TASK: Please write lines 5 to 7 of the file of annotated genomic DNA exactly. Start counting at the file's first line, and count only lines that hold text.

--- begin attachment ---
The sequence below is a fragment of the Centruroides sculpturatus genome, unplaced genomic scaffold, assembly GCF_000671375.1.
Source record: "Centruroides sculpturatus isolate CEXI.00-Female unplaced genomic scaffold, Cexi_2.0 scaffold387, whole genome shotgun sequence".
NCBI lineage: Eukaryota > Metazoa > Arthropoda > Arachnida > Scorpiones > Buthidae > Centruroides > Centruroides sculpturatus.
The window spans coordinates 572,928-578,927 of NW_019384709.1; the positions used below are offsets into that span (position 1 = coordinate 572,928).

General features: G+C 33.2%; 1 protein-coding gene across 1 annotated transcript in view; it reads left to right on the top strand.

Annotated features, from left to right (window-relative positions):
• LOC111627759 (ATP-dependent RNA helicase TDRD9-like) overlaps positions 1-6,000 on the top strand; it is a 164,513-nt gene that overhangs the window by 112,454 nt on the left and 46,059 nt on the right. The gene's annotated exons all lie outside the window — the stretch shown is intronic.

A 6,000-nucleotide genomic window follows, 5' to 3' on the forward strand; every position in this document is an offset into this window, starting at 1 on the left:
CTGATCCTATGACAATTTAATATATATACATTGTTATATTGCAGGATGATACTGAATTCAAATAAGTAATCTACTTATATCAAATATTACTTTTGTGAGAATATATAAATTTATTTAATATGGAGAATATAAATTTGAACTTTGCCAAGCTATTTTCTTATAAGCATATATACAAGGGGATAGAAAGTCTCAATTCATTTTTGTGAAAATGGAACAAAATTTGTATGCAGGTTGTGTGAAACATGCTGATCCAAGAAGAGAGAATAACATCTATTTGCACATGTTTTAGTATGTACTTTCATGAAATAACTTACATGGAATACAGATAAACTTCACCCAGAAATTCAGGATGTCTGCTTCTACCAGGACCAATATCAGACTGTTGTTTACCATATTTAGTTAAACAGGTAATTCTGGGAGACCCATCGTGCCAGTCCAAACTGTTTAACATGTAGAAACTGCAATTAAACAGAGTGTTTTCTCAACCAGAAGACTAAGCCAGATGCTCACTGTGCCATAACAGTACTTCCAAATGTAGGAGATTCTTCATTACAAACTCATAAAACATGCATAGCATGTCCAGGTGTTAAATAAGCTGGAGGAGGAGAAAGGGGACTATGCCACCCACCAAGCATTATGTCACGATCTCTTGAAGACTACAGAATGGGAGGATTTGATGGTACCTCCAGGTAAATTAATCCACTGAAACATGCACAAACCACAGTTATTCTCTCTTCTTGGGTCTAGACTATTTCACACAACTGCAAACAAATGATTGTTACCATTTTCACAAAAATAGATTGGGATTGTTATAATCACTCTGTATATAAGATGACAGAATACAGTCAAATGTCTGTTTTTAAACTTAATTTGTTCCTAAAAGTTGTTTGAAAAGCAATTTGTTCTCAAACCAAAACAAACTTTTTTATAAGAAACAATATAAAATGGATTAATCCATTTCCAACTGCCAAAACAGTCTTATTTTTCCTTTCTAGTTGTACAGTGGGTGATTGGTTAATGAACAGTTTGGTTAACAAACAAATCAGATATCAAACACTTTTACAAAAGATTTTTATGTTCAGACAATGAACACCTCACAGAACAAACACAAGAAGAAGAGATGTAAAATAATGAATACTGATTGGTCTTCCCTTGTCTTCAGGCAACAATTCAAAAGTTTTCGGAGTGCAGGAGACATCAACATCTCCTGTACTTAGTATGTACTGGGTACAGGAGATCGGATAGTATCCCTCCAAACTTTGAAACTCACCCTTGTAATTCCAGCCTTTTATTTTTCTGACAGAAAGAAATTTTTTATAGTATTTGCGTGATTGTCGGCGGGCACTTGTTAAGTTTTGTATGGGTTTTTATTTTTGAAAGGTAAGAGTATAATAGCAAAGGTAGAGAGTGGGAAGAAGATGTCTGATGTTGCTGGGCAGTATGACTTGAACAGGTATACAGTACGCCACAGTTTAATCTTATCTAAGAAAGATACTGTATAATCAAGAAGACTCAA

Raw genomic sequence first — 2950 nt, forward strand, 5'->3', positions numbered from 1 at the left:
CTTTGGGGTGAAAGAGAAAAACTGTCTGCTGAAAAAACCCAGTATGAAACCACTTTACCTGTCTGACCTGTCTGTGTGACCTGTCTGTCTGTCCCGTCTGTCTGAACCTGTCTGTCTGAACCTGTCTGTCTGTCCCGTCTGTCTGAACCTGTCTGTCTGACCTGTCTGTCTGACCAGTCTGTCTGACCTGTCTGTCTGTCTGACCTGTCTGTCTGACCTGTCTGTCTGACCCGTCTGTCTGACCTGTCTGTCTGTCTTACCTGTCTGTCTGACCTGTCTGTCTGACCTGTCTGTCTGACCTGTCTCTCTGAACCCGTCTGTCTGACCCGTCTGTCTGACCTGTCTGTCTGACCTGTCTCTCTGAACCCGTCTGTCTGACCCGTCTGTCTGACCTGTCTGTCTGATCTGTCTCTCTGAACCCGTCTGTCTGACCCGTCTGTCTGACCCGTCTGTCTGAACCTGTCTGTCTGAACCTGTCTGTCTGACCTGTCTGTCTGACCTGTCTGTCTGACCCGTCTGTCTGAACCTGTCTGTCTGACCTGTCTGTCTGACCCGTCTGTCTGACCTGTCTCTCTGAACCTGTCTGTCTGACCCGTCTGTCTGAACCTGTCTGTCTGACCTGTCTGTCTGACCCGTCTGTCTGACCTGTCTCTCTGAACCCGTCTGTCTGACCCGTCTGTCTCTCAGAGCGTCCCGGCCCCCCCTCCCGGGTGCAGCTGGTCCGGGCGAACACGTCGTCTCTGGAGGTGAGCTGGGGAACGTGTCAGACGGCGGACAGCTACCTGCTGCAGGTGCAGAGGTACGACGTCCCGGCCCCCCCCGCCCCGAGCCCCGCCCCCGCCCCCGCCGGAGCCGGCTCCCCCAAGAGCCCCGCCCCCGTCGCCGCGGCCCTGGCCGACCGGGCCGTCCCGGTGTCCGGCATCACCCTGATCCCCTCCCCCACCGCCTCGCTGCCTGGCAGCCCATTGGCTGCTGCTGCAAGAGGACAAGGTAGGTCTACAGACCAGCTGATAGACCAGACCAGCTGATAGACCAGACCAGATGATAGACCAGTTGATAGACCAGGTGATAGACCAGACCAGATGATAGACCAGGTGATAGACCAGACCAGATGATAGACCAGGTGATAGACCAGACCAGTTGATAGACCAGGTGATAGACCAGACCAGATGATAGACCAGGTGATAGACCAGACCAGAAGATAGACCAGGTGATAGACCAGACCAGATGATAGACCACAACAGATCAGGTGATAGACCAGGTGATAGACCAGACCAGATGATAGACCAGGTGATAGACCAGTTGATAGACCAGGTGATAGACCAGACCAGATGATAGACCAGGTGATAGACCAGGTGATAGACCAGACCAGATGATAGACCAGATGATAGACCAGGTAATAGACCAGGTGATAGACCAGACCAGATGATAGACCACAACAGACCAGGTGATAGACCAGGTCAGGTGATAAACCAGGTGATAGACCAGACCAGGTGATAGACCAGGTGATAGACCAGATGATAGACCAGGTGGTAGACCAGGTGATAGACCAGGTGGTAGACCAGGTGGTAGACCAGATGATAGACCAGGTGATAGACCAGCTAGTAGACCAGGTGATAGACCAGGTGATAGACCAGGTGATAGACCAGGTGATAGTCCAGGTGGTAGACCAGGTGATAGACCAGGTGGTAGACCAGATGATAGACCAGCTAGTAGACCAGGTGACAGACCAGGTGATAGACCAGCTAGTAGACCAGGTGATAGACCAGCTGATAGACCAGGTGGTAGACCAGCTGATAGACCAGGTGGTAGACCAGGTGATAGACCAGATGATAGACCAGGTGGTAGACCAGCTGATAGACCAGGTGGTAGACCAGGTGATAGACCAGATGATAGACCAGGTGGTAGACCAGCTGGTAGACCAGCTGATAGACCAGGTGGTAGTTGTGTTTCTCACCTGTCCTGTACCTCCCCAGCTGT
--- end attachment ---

General features: G+C 33.2%; 1 protein-coding gene across 1 annotated transcript in view; it reads left to right on the top strand.

Annotated features, from left to right (window-relative positions):
• LOC111627759 (ATP-dependent RNA helicase TDRD9-like) overlaps positions 1-6,000 on the top strand; it is a 164,513-nt gene that overhangs the window by 112,454 nt on the left and 46,059 nt on the right. The gene's annotated exons all lie outside the window — the stretch shown is intronic.